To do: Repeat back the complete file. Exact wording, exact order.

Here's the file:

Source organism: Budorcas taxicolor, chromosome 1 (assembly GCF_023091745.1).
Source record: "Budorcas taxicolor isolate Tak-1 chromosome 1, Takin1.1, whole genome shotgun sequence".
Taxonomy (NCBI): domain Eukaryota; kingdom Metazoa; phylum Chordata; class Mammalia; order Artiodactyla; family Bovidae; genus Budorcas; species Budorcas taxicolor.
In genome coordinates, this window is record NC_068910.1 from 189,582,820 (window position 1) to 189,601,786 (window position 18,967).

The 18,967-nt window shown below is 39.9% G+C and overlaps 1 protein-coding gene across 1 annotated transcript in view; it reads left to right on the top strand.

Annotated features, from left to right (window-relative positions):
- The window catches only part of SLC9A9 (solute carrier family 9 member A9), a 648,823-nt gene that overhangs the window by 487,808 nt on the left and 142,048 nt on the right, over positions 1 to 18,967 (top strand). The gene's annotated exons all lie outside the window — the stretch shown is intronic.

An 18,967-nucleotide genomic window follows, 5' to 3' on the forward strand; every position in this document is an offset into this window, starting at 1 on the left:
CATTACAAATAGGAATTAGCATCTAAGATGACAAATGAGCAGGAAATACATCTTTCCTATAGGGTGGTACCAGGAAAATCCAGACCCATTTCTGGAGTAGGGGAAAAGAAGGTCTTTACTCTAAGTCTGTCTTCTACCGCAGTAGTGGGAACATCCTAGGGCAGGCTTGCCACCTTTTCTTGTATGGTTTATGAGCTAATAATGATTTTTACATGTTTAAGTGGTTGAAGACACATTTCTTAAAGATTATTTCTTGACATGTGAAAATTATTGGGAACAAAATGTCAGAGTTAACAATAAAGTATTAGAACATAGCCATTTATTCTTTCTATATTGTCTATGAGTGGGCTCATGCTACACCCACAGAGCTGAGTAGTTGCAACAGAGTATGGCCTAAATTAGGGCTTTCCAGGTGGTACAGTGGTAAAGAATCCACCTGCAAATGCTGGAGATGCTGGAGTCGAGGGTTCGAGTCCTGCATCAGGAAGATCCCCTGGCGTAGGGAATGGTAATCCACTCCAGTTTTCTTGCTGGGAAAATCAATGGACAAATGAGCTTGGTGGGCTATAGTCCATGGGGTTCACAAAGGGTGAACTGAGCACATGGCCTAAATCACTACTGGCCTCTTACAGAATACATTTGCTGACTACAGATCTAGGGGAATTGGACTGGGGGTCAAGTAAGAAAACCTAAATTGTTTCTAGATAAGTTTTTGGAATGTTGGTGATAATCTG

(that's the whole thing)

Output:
Source organism: Budorcas taxicolor, chromosome 1 (assembly GCF_023091745.1).
Source record: "Budorcas taxicolor isolate Tak-1 chromosome 1, Takin1.1, whole genome shotgun sequence".
Taxonomy (NCBI): domain Eukaryota; kingdom Metazoa; phylum Chordata; class Mammalia; order Artiodactyla; family Bovidae; genus Budorcas; species Budorcas taxicolor.
In genome coordinates, this window is record NC_068910.1 from 189,582,820 (window position 1) to 189,601,786 (window position 18,967).

The 18,967-nt window shown below is 39.9% G+C and overlaps 1 protein-coding gene across 1 annotated transcript in view; it reads left to right on the top strand.

Annotated features, from left to right (window-relative positions):
- The window catches only part of SLC9A9 (solute carrier family 9 member A9), a 648,823-nt gene that overhangs the window by 487,808 nt on the left and 142,048 nt on the right, over positions 1 to 18,967 (top strand). The gene's annotated exons all lie outside the window — the stretch shown is intronic.

An 18,967-nucleotide genomic window follows, 5' to 3' on the forward strand; every position in this document is an offset into this window, starting at 1 on the left:
CATTACAAATAGGAATTAGCATCTAAGATGACAAATGAGCAGGAAATACATCTTTCCTATAGGGTGGTACCAGGAAAATCCAGACCCATTTCTGGAGTAGGGGAAAAGAAGGTCTTTACTCTAAGTCTGTCTTCTACCGCAGTAGTGGGAACATCCTAGGGCAGGCTTGCCACCTTTTCTTGTATGGTTTATGAGCTAATAATGATTTTTACATGTTTAAGTGGTTGAAGACACATTTCTTAAAGATTATTTCTTGACATGTGAAAATTATTGGGAACAAAATGTCAGAGTTAACAATAAAGTATTAGAACATAGCCATTTATTCTTTCTATATTGTCTATGAGTGGGCTCATGCTACACCCACAGAGCTGAGTAGTTGCAACAGAGTATGGCCTAAATTAGGGCTTTCCAGGTGGTACAGTGGTAAAGAATCCACCTGCAAATGCTGGAGATGCTGGAGTCGAGGGTTCGAGTCCTGCATCAGGAAGATCCCCTGGCGTAGGGAATGGTAATCCACTCCAGTTTTCTTGCTGGGAAAATCAATGGACAAATGAGCTTGGTGGGCTATAGTCCATGGGGTTCACAAAGGGTGAACTGAGCACATGGCCTAAATCACTACTGGCCTCTTACAGAATACATTTGCTGACTACAGATCTAGGGGAATTGGACTGGGGGTCAAGTAAGAAAACCTAAATTGTTTCTAGATAAGTTTTTGGAATGTTGGTGATAATCTG